I recently had an eye-opening experience at work at the National Museum of Natural History. A couple of colleagues and I went into the exhibit halls to ask groups of teens about what they would find interesting to learn more about in a museum. We had a number of preselected topics and we selected a few for each group or individual we spoke with. When asked about climate change, one group responded “Climate change? That again?” with a roll of the eyes. “We’ve been learning about climate change as long as I can remember.”
This is not to say they did not care about climate change — in fact, they did care a great deal. This group simply seemed to have experienced too much climate change education, and it got me wondering how many other students out there have lost interest in climate change, and why.
I later asked some of my teenage relatives, receiving a similar response. One began learning about it in third grade, with interest. Then three years later he began losing interest, perhaps because it was overkill and perhaps because his interests seemed to move on as he got older.
Is there too much climate change education? How much climate change education is there in schools, anyway? Are kids sick of learning about global warming, increased super storms, and melting glaciers? More importantly, is there more quantity than quality in climate change education? Do kids see it as a “school topic” rather than a global crisis?
We found the museum visitors’ responses surprising and enlightening. As we did their response to our next question: “What will Earth be like in 100 years?” Their response: “Yeah, that sounds pretty interesting.”
Fascinating. Just this little change in perspective seems to make a big difference. And it got me thinking…
How much is out there about climate change?
Before I continue, let me be clear that I have no problems at all with climate change education, and none at all with the lessons I mention below.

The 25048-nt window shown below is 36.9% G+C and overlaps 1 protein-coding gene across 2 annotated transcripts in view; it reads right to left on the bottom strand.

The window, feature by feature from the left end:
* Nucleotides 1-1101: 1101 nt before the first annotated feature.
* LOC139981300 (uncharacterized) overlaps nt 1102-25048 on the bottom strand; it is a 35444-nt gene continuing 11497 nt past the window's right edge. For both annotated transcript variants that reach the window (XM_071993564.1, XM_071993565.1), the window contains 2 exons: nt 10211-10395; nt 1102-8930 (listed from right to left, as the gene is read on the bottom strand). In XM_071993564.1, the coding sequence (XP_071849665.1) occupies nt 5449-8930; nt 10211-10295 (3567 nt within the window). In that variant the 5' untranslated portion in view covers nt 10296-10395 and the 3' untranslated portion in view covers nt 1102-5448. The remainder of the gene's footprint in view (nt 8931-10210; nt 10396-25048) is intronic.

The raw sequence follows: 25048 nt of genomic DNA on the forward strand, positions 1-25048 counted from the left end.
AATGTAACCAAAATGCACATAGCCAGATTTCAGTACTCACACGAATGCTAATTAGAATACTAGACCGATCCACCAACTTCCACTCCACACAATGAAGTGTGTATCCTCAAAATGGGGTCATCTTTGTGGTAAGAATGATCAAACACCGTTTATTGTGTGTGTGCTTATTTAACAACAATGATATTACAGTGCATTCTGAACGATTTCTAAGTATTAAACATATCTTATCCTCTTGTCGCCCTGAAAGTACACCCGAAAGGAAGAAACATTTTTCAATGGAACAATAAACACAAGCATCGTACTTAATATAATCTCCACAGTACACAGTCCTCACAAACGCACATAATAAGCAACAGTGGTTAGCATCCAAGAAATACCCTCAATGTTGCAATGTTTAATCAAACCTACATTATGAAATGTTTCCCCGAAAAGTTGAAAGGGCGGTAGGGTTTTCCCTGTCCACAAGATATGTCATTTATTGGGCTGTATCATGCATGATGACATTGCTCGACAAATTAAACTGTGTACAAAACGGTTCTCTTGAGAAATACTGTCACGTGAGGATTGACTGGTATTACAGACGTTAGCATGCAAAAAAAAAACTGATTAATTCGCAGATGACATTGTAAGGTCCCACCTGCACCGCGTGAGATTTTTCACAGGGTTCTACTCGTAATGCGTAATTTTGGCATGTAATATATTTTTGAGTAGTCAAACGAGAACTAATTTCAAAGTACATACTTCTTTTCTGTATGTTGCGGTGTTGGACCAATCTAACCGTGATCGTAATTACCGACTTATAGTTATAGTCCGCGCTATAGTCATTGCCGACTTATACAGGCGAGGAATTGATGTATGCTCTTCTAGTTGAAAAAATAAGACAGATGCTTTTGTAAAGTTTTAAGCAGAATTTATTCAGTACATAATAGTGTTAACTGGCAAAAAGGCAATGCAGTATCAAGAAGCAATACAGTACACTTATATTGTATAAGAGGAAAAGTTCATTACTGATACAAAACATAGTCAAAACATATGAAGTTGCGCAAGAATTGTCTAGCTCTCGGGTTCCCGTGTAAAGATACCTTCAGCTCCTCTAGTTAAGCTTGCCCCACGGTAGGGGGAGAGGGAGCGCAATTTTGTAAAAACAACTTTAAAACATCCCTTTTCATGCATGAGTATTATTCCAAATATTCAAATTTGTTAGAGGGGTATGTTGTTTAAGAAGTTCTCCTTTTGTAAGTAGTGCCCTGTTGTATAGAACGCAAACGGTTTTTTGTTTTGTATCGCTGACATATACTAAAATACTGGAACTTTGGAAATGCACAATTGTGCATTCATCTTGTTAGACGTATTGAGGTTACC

It seems as though there exists a lesson plan for climate change for every age group from kindergarten through college. And outside of school curriculum the topic is covered by non-profits (Alliance for Climate Education), universities, government institutions (NASA, NOAA, FREE), and more. I was easily able to find lesson activities for grades 6-8 and 9-12 at the University of Madison, Wisconsin’s online Water Library No sooner did I find Climate Change Education, a web portal that collects curriculum resources.
In 2010 the National Science Foundation announced the launch of a climate change education partnership with schools, universities, zoos and aquariums, and other institutions across the country.
As far as state science curricula, I first went to look in California, who I thought would surely have some mention of climate change in its curriculum. Well, the science frameworks for grades does not mention “climate change.” For grades 9-12 the framework states:
- “Students know how computer models are used to predict the effects of the increase in greenhouse gases on climate for the planet as a whole and for specific regions”
- “Human activity, such as the burning of fossil fuels, is increasing the concentration of greenhouse gases in the atmosphere. This buildup can potentially cause a significant increase in global temperatures and affect global and regional weather patterns.”